Summerfest Daily Highlights: Saturday, July 2
Jason Mraz, Maroon 5 and Loretta Lynn
Marcus Amphitheater, 6:30 p.m.
Singer Jason Mraz has attracted an international following thanks to an engaging, upbeat sound that comes, in part, from an "idyllic" childhood in Mechanicsville, Va., a white-picket-fence town he once described as "a good place to grow up." His sound has attracted a multi-generational following.
The artist blends multiple influences from folk, pop, jazz, hip-hop and others into his songwriting. "I'm Yours," Mraz's breakaway hit from his third album, We Sing. We Dance. We Steal Things., has a distinct reggae flavor. The song has attracted fans as far away as New Zealand and Norway, and sold more than 5 million copies in the United States alone.
Mraz—whose name means "frost" in his native Czech—started out in community theater, once playing Joseph in the musical Joseph and the Amazing Technicolor Dreamcoat. For a short time he studied musical theater at the American Musical and Dramatic Academy in New York City, eventually dropping out to focus on songwriting. Those combined experiences helped catapult the 34-year-old singer/songwriter into his current career.
Mraz, a vegan, owns an avocado farm in Oceanside, Calif., and supports multiple social causes. He's engaged to singer/songwriter Tristan Prettyman, but they refuse to marry on principle until gay marriage becomes legal. (Michael Muckian)
Miller Lite Oasis, 10 p.m.
It's been 17 years since four high schoolers in Los Angeles decided to form a grunge garage band named after a girl they all had a crush on. Kara's Flowers would play their first date at the well-known club Whisky a Go Go and go on to record an album, but it would take another seven years before overnight-sensation syndrome would hit once the band changed its name to Maroon 5. With four hit singles from their debut album, Songs About Jane, vocalist Adam Levine and the band were bona-fide hit-makers, going on to win the Best New Artist Grammy in 2005.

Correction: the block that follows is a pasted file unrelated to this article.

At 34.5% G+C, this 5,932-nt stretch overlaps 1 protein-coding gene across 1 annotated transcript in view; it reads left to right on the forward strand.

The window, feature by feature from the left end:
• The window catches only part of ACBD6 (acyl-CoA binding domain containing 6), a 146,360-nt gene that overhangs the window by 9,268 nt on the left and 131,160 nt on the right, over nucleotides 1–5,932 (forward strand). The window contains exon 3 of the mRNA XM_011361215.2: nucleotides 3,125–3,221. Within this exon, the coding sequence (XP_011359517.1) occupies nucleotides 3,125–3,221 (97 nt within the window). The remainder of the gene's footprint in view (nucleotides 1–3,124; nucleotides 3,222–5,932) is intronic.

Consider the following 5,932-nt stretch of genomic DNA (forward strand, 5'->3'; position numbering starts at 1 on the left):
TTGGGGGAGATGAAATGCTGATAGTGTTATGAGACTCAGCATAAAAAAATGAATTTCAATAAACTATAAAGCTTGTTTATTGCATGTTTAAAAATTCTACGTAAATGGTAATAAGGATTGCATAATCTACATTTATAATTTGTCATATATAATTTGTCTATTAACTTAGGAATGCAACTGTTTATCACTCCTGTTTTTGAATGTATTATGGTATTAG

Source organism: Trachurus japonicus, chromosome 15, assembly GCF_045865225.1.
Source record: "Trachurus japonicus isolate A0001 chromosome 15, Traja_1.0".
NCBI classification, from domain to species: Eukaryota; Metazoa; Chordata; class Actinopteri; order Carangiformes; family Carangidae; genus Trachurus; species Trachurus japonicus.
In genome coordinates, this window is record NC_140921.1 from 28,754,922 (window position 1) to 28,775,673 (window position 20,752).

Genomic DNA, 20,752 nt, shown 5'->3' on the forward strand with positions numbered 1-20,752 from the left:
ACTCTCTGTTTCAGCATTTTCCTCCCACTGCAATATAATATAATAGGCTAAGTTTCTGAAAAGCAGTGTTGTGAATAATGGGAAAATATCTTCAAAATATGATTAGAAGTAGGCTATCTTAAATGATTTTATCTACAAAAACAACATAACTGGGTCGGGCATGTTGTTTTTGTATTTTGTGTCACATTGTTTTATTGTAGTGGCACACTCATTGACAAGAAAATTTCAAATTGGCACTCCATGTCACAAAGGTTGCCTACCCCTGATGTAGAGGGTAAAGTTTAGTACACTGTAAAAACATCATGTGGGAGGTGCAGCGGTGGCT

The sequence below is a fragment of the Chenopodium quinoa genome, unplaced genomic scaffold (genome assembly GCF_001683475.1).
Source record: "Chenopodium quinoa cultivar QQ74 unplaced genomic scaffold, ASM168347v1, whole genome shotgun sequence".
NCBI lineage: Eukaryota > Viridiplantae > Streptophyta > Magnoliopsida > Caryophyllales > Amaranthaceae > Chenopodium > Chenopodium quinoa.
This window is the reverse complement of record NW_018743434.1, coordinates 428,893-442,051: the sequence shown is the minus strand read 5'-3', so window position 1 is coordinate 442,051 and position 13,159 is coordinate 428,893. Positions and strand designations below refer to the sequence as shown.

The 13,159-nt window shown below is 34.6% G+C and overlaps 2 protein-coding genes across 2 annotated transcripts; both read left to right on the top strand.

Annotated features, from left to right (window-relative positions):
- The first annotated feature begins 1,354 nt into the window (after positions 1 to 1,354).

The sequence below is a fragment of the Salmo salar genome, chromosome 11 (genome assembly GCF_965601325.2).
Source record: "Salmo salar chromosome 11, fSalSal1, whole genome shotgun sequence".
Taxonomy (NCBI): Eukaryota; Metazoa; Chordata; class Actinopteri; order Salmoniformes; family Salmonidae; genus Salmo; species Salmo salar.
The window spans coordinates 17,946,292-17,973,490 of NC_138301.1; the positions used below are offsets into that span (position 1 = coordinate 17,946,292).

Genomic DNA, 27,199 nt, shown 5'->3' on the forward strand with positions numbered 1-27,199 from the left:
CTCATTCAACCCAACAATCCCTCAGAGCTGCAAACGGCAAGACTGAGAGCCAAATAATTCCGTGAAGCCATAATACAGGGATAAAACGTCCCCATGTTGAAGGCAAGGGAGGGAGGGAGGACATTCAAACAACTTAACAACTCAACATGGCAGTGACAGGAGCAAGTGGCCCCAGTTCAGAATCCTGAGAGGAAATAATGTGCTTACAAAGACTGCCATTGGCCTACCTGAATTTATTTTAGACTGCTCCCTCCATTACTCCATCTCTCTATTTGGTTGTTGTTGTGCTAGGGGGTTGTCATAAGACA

Levine's high-pitched pop vocals set against the band's funky-music-white-boy grooves proved to be what the band needed—and fans wanted to hear—to sustain the momentum. Following two live albums along with a remix, the Marooners released a third studio album in 2010, Hands All Over, with its second single, the catchy, irresistible pop rock "Give a Little More," signaling that the band was back in business. Since Levine is busy as a contestant judge and coach on the TV talent show "The Voice," now's your chance to hear the band in a rare live Milwaukee appearance. (Harry Cherkinian)
M&I Classic Rock Stage, 10 p.m.
Loretta Lynn has always been a country traditionalist at heart. She began her recording career in the early '60s, during a time when the genre's few female stars earned their fame by reaching a crossover audience. "At the time there weren't really any women doing country music except for Kitty Wells," Lynn recalled in an interview last year with the Shepherd. "Patsy Cline was going down the middle of the road, doing pop and country, and Wanda Jackson was in the middle of the road, too."
Lynn preferred hard-edged, meat-and-potatoes honky-tonk to glamorous crossover ballads, and it was in part because of that adherence to genre orthodoxy that she was able to take songwriting risks none of her peers dared to try. Using the traditional country sound to challenge traditional country values, she emerged as the genre's first feminist, not only standing up to her husband on hits like "Don't Come Home A' Drinkin' (With Lovin' on Your Mind)," but also tackling elephant-in-the-room social issues, like birth control and the stigma facing divorced women.
That boldness has made her a hero to a younger generation of musicians, including Carrie Underwood, Faith Hill and Gretchen Wilson, who paid homage to Lynn on last year's compilation Coal Miner's Daughter: A Tribute to Loretta Lynn, and Jack White, who produced Lynn's remarkable 2004 comeback album, Van Lear Rose. (Evan Rytlewski)